So far, there has only been minimal fashion migration south, but there is a sense it could pick up owing to the lack of availability to the north. Lacoste is opening this summer on the southwest corner of 49th Street, and United Colors of Benetton about two months ago opened adjacent to the Scribner building. American Girl is taking the former Korean Airlines space just south of Saks.

Sean John’s entry could spark greater interest in the corridor, currently rife with vacancies and lease deals. Sources said Fifth Avenue sites north of 49th might soon be available, reflecting the economic times. Among them, Hugo Boss at 717 Fifth Avenue, may be available once its AOL Time Warner Center store opens. The Disney Store also could undergo some downsizing.

"There are plenty of opportunities for retailers to seize a presence on Fifth Avenue at reasonable rents," said Richard Hodos, president of Madison HGCD retail real estate brokers. Rents range from $160 to $200 a square foot from 37th to 47th Streets, while rents go for around $300 a square foot from 47th to 49th Streets, Hodos said.

"On the other hand, it remains a question mark whether upscale shoppers will venture below 49th Street," he added.

Still, wherever P. Diddy goes, the crowds follow, and based on the wide acceptance of his Sean John line at department stores, his foray into retailing is likely to go well beyond Fifth Avenue, possibly to such places as Beverly Hills and Miami. P. Diddy has a retail team in place, headed by Charles Soriano, director of retail. Soriano declined to talk about the Fifth Avenue store.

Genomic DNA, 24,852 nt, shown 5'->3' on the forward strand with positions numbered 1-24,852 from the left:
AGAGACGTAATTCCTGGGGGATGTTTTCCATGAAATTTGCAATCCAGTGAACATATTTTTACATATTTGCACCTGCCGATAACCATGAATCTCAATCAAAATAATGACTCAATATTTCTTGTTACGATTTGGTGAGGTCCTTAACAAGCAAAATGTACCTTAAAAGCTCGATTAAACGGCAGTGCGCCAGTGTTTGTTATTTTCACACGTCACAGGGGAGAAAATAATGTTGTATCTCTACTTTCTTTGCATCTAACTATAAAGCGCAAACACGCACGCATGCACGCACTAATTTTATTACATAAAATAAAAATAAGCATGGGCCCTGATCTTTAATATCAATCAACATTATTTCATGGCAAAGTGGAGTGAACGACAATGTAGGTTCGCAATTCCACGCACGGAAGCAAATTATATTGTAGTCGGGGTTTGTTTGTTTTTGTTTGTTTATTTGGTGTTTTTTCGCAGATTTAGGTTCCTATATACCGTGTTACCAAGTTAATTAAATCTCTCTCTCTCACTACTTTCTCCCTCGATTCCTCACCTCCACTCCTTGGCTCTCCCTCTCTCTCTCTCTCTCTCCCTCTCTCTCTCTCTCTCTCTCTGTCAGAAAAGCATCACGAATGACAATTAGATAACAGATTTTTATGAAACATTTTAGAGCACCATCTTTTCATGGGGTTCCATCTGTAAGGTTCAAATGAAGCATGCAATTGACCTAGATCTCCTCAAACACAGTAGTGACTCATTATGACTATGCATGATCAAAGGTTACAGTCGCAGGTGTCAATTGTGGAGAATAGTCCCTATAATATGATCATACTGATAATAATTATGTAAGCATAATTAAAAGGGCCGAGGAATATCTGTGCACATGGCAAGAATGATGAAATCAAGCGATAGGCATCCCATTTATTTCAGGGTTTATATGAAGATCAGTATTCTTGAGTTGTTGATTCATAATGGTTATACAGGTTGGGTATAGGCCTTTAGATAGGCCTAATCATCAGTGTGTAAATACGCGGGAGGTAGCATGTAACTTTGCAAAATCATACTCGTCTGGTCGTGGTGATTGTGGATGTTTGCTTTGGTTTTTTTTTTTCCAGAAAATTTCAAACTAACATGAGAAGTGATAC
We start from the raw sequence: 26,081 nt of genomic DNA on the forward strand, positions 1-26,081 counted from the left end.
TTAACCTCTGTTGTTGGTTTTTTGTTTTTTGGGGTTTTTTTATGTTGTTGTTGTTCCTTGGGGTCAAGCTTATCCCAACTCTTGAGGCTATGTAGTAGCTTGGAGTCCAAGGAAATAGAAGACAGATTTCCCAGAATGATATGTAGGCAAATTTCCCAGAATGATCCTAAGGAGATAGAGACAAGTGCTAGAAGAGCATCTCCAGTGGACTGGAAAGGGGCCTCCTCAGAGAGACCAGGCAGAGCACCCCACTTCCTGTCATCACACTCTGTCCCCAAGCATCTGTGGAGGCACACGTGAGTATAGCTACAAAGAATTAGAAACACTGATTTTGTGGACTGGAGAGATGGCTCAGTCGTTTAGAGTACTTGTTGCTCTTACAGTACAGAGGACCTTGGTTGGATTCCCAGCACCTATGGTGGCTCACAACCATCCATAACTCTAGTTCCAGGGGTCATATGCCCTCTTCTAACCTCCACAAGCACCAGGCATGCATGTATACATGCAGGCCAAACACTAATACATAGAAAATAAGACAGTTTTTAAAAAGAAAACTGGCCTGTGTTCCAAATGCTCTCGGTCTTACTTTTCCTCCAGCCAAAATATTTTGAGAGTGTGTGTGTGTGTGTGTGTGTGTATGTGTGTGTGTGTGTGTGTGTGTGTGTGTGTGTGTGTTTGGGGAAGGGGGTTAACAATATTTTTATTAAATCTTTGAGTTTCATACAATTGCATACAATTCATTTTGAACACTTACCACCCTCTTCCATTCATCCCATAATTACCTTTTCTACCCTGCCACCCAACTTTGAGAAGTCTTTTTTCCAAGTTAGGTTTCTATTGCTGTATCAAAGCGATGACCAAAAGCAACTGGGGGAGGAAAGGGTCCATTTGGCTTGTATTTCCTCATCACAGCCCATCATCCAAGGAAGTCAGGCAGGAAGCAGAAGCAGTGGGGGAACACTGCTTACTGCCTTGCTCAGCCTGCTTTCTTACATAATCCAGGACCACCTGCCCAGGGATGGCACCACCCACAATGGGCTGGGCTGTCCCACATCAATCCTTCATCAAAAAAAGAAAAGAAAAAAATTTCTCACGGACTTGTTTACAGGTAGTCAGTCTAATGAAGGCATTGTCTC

"Sean John is a very big resource at Bloomingdale’s," said Kal Ruttenstein, senior vice president of fashion direction at the retailer. "It started as an inner-city resource, but it’s developed into a very sophisticated line. It appeals to all people — suburban, inner-city — with casual looks, pull-on pants, zipper jackets, in velours and cotton knits and [fur-trimmed] hooded parkas." Ruttenstein said the line is better priced, ranging from $68 to $400.

In addition, a new luxury residential high rise is going up opposite Lord & Taylor, which will have some retail space available, and should help fuel retail sales.

Despite the turnover of space, between 34th and 49th, "things are immeasurably better than they were 15 years ago," said Tom Cusick, president of the Fifth Avenue Association. He said back then, the retail scene was a lot shadier, with many more going-out-of-business signs, and many more street vendors and stores selling tourist rip-off items and fake antiques, and overflowing trash receptacles.

"It used to be a total nightmare," however local business improvement districts, combined with legislation and zoning regulations, have elevated the quality of life along Fifth Avenue. "In general, there has been a steady upgrade of stores on Fifth Avenue for the last seven or eight years, and we are beginning to see movement going down south of Saks because there isn’t as much space turnover north of Saks."